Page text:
Economics of Adaptation in Low-Income Countries

Authored by: Rodney Lunduka , Saleemul Huq , Muyeye Chambwera , Mintewab Bezabih , Corinne Baulcomb

Routledge Handbook of the Economics of Climate Change Adaptation

Print publication date:  January  2014
Online publication date:  January  2014

Print ISBN: 9780415633116
eBook ISBN: 9780203095201
Adobe ISBN: 9781136212123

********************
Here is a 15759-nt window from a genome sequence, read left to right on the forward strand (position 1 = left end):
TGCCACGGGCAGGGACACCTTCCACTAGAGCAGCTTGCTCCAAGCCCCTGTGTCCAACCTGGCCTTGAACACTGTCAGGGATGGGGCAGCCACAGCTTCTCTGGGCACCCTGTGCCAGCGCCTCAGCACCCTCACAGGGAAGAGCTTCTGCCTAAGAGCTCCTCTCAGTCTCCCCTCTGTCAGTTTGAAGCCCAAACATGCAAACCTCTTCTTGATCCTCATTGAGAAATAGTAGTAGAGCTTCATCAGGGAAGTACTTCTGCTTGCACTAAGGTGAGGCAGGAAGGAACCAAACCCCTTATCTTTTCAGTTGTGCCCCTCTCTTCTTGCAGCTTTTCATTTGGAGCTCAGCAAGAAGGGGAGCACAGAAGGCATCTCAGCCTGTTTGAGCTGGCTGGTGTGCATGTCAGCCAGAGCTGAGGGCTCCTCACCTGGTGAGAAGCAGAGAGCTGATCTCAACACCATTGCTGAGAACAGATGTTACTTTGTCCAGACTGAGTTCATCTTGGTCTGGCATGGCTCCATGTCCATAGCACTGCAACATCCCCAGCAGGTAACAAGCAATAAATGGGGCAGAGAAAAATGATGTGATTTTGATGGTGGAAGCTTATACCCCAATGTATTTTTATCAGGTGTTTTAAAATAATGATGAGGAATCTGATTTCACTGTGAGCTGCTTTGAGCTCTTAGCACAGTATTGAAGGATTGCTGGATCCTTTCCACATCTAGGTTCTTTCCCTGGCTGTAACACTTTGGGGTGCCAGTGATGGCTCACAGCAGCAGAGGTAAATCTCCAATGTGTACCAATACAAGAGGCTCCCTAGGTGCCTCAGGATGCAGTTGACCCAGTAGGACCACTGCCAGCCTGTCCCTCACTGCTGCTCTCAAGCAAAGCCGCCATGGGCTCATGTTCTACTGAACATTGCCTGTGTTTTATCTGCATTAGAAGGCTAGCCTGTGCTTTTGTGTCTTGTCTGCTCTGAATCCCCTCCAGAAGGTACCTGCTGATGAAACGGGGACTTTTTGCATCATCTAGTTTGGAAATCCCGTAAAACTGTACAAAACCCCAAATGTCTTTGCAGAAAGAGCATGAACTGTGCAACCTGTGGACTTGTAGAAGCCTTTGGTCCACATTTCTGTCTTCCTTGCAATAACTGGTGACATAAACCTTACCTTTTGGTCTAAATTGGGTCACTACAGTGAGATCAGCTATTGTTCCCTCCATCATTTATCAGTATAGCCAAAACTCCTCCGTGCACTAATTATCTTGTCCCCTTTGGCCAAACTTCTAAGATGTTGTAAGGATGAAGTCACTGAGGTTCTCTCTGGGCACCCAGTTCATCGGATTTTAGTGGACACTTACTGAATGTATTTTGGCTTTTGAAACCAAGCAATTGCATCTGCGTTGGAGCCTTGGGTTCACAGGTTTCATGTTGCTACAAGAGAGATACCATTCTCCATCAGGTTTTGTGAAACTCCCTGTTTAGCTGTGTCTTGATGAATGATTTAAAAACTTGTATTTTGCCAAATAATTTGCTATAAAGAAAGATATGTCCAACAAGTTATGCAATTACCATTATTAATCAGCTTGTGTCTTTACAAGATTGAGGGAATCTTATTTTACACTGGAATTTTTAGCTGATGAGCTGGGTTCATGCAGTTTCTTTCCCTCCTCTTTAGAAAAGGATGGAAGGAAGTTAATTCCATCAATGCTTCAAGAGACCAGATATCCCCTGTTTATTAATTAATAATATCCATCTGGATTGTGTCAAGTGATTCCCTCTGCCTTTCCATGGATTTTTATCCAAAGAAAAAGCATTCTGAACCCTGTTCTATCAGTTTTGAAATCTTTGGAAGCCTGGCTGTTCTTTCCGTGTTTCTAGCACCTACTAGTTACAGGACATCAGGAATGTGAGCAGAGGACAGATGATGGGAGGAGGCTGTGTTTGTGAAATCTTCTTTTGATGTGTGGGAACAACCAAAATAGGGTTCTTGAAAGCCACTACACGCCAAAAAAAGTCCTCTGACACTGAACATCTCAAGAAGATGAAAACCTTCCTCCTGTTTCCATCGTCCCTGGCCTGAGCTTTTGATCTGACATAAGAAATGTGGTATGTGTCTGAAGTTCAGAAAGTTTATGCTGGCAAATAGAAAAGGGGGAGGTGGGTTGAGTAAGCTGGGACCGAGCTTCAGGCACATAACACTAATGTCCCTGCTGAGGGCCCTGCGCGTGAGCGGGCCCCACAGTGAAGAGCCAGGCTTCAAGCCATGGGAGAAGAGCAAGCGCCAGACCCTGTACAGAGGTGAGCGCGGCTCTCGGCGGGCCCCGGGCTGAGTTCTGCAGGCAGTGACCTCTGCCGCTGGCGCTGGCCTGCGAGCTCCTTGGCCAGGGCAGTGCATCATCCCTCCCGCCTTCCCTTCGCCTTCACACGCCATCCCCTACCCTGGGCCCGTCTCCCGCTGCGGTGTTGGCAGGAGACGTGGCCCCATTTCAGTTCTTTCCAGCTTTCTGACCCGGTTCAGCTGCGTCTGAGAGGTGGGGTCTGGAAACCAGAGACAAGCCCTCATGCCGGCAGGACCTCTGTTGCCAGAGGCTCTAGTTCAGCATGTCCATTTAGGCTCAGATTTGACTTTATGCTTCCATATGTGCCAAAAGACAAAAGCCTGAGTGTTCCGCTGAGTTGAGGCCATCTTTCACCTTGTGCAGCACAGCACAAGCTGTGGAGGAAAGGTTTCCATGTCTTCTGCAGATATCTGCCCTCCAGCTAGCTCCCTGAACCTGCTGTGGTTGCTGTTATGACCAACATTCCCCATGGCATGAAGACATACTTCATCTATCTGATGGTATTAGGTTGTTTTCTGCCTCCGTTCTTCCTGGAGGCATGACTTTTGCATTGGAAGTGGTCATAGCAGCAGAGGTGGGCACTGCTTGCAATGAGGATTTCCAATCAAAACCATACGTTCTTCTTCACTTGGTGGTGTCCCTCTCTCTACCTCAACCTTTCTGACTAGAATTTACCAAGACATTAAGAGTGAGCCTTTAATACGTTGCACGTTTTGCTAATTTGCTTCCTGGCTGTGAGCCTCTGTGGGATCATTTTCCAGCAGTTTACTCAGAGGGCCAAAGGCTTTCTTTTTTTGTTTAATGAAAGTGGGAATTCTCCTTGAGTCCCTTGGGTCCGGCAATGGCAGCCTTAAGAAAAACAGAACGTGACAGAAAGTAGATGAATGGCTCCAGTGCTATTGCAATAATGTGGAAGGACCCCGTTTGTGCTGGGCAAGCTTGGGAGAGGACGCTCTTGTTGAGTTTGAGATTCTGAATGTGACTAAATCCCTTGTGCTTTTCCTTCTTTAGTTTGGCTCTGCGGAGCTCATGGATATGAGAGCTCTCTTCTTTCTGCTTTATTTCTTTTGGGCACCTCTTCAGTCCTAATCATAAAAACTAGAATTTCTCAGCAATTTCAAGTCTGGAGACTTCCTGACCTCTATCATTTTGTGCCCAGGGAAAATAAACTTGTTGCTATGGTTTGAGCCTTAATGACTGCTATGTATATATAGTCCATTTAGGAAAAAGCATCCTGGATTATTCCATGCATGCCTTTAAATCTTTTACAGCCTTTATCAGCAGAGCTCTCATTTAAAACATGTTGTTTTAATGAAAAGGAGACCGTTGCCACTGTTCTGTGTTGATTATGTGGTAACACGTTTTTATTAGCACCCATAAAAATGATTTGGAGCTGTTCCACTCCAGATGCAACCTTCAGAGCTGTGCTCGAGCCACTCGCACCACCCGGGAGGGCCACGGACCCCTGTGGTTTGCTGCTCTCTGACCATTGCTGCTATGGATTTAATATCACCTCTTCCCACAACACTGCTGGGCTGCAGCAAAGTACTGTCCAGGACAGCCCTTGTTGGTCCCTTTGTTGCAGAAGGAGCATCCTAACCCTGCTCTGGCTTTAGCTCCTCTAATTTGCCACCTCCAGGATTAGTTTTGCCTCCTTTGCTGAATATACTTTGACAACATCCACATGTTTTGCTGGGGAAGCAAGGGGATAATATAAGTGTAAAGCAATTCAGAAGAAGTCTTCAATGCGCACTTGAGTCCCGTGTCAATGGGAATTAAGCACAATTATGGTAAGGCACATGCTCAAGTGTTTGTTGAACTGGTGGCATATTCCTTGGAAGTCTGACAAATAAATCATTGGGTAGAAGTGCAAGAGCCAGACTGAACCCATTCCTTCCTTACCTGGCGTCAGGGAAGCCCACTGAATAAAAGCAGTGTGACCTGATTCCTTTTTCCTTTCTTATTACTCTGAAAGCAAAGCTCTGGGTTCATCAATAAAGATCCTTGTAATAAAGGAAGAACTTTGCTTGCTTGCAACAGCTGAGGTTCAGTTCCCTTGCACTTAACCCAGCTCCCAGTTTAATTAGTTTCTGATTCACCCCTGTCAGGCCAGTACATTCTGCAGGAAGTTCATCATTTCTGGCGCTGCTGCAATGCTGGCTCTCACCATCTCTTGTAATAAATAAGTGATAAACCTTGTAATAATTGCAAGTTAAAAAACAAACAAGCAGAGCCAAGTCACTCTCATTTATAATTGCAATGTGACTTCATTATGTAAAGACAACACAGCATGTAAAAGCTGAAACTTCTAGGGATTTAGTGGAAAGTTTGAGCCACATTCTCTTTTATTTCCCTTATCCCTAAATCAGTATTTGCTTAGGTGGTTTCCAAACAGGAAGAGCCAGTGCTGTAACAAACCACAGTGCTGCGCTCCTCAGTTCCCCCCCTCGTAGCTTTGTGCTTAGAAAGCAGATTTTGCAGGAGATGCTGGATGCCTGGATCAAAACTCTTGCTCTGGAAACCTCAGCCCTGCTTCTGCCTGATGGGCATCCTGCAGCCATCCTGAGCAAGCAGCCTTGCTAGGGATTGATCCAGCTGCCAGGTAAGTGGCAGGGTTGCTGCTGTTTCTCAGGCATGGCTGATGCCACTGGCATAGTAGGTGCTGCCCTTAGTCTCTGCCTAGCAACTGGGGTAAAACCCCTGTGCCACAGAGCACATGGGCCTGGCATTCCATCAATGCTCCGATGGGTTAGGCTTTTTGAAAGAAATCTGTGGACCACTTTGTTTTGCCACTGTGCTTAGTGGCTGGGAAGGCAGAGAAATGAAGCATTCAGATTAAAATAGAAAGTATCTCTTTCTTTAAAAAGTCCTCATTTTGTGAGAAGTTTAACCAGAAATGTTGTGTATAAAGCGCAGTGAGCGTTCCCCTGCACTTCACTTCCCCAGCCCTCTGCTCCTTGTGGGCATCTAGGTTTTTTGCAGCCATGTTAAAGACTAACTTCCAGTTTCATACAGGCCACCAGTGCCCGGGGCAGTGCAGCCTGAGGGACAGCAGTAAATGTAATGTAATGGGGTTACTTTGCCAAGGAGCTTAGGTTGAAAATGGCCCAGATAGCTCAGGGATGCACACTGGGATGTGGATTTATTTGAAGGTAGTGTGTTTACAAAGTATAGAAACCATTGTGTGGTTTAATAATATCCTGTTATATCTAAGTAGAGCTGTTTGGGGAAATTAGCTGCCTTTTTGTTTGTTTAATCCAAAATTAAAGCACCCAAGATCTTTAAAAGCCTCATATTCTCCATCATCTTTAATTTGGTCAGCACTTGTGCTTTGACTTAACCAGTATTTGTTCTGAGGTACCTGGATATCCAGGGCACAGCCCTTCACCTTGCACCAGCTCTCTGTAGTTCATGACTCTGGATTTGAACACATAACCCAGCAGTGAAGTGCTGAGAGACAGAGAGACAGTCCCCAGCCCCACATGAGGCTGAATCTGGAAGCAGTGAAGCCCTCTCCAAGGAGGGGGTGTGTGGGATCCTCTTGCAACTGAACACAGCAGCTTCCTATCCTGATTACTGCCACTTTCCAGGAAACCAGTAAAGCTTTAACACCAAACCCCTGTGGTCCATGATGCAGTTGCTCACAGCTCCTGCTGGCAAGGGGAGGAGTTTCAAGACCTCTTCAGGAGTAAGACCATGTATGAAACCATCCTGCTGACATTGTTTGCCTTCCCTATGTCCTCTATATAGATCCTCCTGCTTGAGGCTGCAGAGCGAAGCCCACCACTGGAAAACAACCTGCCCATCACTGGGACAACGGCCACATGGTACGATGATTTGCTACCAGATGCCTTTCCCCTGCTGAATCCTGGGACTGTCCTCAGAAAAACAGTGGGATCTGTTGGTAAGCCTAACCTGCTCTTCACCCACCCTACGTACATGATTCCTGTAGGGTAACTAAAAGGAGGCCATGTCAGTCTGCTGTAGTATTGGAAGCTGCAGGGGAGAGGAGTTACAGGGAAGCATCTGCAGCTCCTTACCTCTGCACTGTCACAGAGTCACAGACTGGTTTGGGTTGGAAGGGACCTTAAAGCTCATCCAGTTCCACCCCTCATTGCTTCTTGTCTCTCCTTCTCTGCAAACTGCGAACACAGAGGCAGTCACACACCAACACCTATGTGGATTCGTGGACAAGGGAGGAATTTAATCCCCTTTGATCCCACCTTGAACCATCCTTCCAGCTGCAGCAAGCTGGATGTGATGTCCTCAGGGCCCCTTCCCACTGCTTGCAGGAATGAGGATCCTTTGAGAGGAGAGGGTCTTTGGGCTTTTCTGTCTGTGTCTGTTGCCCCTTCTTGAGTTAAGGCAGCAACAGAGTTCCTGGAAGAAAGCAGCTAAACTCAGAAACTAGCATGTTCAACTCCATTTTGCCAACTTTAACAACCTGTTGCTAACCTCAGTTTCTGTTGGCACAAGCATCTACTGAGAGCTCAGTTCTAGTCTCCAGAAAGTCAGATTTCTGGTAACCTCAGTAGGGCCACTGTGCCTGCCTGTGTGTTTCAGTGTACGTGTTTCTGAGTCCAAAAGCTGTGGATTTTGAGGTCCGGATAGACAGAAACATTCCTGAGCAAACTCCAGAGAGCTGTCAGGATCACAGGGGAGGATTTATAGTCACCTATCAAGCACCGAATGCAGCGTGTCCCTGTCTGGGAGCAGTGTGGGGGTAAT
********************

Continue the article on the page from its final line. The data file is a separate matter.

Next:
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Even if current greenhouse gas emissions are reduced drastically, broad scientific consensus claims that climate change will continue over the next several decades (IPCC, 2007). Currently, the impact of climate change has been reducing agricultural output, industrial output, economic growth, and aggregate investment (Dell et al., 2008) in addition to loss of lives, property, culture and social norms. These have been and are anticipated to be greatest in low-income countries where most of the world’s poorest people live (Parry et al., 2009; World Bank, 2010a), particularly in sub-Saharan Africa and in parts of South Asia. Clements (2009) estimated that the potential economic costs of climate change for Africa for example, will be 1.5–3 percent of its GDP by 2030. This presents a huge negative impact, first, due to the low-income countries’ initial poverty and their relatively high dependence on environmental capital for their livelihoods (Dercon, 2011). Secondly, negative climate change impacts in the poor world are aggravated by lack of adaptive capacity, lack of political will and limited access to climate finances (Atta-Krah, 2012).

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